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Shop.org 2017 Observations Part II — Why I Get All Ben Stiller Over Location Technology

Chris Walton and Omni Talk discuss location technology analytics and the impact they can potentially have on the design of the physical world.

Retail in the future will be nothing like we know today. Right now, retail is the equivalent of Dustin Hoffman in Kramer vs. Kramer, and quite soon it will become Tootsie, and we won’t no what in the hell hit us.

And, it is all due to one word — technology.

Recently I have made my love for scan-and-go mobile technology well known. Scan-and-go platforms that incorporate cloud point-of-sale technology, mobile application deployment, and digital financing within their designs open up a whole new world of retailing — a world in which a person’s mobile phone becomes a remote control for the personalized, budget expanding, consumption of the entire physical world.

Sound deep?

Good. It is. We are talking the Odessa Step Sequence in the Batthleship Potemkin deep.

Don’t believe me? Watch this video for your daily mind blow if you haven’t seen it already:

But scan-and-go technology is only one key piece of the puzzle. Scan-and-go, when combined with another technological innovation, gets me even more excited than Ben Stiller getting ready for a date in There’s Something About Mary.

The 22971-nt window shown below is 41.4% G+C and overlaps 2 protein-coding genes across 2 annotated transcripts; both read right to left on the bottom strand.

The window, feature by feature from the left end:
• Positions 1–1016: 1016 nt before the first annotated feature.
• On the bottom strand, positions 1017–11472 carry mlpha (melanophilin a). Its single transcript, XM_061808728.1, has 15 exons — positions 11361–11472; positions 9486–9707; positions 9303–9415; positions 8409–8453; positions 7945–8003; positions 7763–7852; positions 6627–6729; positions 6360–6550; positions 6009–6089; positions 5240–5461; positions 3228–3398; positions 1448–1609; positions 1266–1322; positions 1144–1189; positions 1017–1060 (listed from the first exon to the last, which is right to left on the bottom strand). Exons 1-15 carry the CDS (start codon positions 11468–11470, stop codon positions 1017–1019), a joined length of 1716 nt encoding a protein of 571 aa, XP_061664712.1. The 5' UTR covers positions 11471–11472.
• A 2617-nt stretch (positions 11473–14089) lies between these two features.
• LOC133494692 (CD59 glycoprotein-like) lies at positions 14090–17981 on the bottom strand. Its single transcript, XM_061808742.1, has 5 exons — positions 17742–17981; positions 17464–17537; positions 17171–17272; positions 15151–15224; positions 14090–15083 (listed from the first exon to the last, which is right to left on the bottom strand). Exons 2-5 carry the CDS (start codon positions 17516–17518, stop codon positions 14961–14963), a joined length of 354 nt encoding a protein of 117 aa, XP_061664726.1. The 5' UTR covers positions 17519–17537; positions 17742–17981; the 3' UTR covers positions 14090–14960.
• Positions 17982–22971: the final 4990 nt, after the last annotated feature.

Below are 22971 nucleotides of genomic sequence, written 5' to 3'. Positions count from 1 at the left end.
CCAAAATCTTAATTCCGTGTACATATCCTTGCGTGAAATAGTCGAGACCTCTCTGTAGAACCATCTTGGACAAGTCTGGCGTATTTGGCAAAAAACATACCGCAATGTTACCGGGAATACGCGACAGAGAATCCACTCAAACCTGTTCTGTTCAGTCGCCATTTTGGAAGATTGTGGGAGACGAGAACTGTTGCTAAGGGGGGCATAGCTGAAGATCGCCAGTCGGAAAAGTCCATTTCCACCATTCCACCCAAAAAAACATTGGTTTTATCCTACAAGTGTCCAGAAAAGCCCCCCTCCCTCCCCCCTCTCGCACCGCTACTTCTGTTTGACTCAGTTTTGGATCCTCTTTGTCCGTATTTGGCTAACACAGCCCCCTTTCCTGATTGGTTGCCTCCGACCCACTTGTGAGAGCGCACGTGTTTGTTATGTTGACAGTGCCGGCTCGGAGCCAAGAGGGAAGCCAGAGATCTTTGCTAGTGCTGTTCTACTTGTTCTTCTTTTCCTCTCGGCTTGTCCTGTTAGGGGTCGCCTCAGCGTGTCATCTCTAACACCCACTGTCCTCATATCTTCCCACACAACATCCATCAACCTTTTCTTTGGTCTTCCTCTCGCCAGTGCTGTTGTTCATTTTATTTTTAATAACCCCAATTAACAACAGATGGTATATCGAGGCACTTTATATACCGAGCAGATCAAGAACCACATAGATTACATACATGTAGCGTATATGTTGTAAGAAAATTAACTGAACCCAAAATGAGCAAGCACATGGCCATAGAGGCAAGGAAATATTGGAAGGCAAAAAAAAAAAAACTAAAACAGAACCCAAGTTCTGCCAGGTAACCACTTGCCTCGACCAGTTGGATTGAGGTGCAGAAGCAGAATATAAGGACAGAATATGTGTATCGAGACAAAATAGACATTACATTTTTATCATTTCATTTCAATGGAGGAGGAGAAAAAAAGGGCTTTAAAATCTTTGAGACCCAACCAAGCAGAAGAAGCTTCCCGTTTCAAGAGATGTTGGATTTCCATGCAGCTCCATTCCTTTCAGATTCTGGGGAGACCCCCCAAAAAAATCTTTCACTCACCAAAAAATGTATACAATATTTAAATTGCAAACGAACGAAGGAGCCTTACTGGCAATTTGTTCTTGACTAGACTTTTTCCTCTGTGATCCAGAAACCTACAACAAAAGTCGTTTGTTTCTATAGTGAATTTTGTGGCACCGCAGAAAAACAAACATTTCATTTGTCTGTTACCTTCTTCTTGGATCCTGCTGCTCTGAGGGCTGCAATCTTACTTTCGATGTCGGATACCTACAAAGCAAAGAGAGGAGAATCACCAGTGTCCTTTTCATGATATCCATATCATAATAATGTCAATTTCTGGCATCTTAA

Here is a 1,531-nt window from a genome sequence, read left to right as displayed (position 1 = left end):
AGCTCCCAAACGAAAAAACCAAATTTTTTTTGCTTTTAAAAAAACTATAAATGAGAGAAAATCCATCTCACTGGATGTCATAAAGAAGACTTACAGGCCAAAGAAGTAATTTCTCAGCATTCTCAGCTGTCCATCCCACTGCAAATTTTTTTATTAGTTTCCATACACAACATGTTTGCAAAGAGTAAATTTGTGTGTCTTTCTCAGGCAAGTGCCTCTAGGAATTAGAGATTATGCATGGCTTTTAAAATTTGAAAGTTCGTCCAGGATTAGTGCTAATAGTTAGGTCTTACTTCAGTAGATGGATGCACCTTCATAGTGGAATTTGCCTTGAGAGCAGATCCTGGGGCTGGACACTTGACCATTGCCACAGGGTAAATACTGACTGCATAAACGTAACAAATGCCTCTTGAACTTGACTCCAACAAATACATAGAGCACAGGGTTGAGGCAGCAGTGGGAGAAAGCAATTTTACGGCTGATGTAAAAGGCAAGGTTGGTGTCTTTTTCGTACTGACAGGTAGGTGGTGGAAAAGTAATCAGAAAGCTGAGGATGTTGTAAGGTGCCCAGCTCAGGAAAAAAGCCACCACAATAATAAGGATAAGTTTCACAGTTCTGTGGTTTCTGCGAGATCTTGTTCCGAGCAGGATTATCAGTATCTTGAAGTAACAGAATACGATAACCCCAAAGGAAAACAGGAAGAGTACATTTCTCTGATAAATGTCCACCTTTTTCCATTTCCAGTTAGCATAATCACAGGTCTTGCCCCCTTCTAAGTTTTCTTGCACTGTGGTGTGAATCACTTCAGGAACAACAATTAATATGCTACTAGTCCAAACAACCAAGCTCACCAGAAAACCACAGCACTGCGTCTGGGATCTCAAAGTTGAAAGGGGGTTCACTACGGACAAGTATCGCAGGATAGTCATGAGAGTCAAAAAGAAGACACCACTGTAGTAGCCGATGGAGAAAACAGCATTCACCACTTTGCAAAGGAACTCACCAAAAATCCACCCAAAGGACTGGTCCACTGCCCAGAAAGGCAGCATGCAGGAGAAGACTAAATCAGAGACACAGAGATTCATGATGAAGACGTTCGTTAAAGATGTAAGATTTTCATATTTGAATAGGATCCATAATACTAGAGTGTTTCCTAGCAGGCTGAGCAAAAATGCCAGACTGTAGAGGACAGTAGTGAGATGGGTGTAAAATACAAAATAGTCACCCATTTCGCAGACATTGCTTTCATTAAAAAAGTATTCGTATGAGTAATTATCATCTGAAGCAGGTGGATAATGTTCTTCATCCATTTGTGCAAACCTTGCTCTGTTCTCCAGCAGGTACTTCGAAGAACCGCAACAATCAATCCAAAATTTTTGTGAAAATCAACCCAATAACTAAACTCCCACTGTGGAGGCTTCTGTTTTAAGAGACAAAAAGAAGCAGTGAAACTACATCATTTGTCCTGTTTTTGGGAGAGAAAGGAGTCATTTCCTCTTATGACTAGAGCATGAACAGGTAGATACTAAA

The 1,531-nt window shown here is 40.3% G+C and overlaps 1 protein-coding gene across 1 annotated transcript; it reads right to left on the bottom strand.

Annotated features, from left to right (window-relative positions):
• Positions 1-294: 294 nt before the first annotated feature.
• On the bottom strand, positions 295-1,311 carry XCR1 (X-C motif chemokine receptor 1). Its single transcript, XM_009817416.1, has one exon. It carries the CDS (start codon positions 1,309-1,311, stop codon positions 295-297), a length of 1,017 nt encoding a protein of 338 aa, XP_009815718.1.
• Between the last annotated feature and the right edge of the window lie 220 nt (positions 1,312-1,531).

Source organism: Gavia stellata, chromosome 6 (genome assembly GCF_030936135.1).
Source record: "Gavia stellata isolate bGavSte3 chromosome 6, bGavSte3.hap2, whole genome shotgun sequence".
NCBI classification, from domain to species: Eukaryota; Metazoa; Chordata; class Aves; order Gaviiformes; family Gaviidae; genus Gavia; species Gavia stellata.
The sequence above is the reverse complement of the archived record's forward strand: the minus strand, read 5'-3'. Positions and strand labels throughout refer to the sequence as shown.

That technological innovation?

Location technology.

Together location technology and scan-and-go technology bend the spoon of retail calculus.  1 + 1 begins to equal 3.

A diamond in the rough company that I happened upon at Shop.org 2017 highlights exactly what I mean.

The company is called Digital Mortar. Bootstrapped by two analytics geeks, Gary Angel and Jesse Gross, Digital Mortar attempts to turn a retailer’s salesfloor, or any physical location for that matter, into the analytical equivalent of an e-commerce browser.

Quickly and with relatively inexpensive hardware, Digital Mortar helps to solve the “transactions as traffic conundrum” that is the albatross around the necks of legacy bricks-and-mortar retailers (for background see: 10 Signs from an Earnings Call that a Retailer is in Trouble).

Here’s a video I shot at Shop.org to give you a visual flavor of what I am talking about:

Put simply, one big reason why e-commerce players have been eating legacy players’ lunches is that the digital world is analytically faster than the physical world.

But it no longer has to be!

Digital Mortar’s solution, along with the solutions of other players within the location analytics space, brings e-commerce funnel analytics into the physical world.

Courtesy of DigitalMortar.com

Said another way, retailers, through location technology, can for the first time have a real-time financial understanding of their traffic patterns within their stores. All things being equal, they can now understand the lifetime value of a customer that shops for beauty products on a given trip, grabs a bite to eat, and goes to the restroom versus a customer who, let’s say, only shops for beauty products on a trip.